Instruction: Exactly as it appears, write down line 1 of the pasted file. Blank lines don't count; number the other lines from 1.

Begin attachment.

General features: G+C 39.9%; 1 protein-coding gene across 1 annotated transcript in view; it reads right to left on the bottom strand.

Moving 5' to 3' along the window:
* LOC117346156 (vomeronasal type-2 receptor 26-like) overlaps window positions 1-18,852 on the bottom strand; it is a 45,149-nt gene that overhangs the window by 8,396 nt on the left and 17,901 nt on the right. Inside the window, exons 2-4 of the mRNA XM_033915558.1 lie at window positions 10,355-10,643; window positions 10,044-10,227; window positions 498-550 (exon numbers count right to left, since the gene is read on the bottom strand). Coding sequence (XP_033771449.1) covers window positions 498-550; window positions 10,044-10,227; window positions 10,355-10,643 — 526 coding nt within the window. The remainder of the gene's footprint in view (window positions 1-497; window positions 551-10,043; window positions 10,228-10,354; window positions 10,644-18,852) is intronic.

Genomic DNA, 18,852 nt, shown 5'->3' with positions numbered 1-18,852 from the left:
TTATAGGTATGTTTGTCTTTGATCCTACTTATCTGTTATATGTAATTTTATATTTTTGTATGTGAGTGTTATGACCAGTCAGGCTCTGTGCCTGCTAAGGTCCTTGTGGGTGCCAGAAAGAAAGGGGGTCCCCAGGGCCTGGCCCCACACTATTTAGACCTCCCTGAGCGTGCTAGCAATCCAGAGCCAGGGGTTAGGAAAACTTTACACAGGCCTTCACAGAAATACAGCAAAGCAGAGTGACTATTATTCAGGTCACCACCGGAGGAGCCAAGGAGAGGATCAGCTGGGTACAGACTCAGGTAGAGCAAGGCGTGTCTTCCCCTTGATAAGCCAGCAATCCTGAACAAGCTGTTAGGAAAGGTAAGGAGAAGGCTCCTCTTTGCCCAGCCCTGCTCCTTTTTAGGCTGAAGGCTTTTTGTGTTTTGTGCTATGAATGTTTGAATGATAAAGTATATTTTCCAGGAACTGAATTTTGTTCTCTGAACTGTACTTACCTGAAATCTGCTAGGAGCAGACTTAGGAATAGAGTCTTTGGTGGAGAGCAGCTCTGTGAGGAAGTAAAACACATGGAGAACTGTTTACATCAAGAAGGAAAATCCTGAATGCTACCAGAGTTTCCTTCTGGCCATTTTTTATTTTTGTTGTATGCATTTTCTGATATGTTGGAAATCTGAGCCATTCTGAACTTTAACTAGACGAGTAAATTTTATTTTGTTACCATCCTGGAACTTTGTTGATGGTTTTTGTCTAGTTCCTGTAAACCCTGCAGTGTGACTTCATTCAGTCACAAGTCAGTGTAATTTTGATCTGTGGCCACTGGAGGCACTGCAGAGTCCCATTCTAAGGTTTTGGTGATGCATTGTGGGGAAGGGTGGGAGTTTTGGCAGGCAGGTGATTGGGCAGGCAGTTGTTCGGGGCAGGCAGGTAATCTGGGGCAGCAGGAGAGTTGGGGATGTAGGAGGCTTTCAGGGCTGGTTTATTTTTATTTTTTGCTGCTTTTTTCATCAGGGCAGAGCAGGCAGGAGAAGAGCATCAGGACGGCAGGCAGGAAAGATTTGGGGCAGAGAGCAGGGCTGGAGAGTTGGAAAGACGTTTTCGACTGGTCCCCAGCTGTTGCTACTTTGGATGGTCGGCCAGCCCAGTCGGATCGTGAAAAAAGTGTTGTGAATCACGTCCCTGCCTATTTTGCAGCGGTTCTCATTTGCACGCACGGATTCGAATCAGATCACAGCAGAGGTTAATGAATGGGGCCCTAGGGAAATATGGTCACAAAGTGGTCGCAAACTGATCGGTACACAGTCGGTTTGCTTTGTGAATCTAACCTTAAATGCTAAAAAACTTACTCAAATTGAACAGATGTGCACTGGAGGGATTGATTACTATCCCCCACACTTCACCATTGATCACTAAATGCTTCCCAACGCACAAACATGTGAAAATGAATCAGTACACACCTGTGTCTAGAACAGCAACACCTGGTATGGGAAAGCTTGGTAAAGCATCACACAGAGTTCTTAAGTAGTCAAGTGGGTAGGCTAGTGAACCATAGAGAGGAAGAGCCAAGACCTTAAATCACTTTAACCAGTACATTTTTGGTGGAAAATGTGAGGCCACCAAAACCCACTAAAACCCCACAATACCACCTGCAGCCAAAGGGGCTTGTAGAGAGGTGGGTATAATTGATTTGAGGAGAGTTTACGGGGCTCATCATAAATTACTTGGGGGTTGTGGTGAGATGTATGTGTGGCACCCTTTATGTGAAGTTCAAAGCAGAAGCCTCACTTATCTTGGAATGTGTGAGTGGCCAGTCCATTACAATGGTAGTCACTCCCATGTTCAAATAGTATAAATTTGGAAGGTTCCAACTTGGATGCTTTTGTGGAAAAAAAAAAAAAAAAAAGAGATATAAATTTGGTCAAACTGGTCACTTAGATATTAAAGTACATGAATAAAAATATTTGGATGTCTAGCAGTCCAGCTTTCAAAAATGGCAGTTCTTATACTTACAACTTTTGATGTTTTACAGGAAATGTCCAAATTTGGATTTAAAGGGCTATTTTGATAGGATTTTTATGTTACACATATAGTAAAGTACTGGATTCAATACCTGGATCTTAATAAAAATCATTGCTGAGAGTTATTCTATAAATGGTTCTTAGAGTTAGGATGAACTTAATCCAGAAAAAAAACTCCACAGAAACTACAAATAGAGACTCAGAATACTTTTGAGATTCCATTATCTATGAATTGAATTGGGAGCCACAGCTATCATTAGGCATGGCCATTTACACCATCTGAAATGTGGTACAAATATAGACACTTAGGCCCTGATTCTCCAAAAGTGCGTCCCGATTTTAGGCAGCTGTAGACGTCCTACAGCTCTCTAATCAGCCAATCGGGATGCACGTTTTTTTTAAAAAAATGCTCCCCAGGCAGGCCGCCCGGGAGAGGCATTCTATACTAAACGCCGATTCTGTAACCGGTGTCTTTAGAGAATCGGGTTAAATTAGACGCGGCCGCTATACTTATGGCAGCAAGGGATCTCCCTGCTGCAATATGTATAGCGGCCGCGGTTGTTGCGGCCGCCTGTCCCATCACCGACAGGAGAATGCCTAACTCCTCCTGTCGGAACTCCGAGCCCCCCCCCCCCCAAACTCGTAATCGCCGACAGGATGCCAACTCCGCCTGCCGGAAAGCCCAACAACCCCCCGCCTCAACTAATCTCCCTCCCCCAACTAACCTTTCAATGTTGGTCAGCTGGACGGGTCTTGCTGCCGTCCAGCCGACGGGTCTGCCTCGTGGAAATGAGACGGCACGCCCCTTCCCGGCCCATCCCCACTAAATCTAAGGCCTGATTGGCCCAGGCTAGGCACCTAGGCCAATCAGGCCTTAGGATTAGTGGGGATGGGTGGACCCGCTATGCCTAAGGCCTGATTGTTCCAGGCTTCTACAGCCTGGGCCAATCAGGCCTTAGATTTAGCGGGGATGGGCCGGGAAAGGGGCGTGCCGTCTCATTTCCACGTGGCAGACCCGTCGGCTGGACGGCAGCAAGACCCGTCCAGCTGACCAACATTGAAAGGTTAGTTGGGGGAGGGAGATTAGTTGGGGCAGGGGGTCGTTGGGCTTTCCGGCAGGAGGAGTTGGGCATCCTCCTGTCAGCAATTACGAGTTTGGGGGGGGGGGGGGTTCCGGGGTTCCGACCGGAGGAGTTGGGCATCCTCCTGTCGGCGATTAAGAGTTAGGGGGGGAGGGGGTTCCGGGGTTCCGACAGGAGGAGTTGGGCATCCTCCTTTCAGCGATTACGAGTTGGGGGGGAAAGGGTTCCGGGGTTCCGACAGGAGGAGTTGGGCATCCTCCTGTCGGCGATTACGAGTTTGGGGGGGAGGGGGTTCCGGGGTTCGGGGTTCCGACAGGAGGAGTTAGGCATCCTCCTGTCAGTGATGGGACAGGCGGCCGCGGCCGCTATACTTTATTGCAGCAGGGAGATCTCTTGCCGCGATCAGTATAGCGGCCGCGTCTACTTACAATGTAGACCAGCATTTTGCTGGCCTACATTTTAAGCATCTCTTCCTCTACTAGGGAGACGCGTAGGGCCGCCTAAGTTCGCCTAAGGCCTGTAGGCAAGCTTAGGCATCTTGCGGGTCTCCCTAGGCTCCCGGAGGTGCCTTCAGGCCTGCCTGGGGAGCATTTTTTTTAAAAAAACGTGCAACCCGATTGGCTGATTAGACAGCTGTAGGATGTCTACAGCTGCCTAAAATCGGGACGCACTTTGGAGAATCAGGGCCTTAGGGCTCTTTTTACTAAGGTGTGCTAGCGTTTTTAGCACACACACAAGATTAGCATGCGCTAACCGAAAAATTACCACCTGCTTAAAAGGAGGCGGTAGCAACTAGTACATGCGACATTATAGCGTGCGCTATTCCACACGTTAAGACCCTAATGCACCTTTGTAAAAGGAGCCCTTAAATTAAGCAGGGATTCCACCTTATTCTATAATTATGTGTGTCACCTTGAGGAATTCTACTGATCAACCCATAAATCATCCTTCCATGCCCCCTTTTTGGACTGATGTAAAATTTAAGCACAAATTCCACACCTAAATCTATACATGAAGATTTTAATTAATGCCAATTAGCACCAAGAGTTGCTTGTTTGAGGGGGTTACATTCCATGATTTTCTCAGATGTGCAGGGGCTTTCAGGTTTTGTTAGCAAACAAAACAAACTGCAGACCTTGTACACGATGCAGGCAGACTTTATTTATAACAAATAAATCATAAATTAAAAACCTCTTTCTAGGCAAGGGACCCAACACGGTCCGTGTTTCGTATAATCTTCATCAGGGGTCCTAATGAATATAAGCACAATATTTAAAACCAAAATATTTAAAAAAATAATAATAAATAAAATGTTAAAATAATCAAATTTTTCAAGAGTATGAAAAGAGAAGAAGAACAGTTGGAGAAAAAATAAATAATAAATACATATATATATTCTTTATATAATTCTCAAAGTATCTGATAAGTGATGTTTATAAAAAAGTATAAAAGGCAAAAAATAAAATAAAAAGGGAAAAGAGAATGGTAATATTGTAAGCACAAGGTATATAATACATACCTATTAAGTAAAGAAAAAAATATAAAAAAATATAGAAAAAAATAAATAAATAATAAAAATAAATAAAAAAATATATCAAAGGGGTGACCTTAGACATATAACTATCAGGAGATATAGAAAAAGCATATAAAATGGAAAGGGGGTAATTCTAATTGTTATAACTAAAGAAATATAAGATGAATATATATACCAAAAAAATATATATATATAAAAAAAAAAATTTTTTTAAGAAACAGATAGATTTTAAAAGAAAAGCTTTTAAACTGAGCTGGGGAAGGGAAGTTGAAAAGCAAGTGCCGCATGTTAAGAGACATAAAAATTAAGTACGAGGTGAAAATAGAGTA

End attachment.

General features: G+C 39.9%; 1 protein-coding gene across 1 annotated transcript in view; it reads right to left on the bottom strand.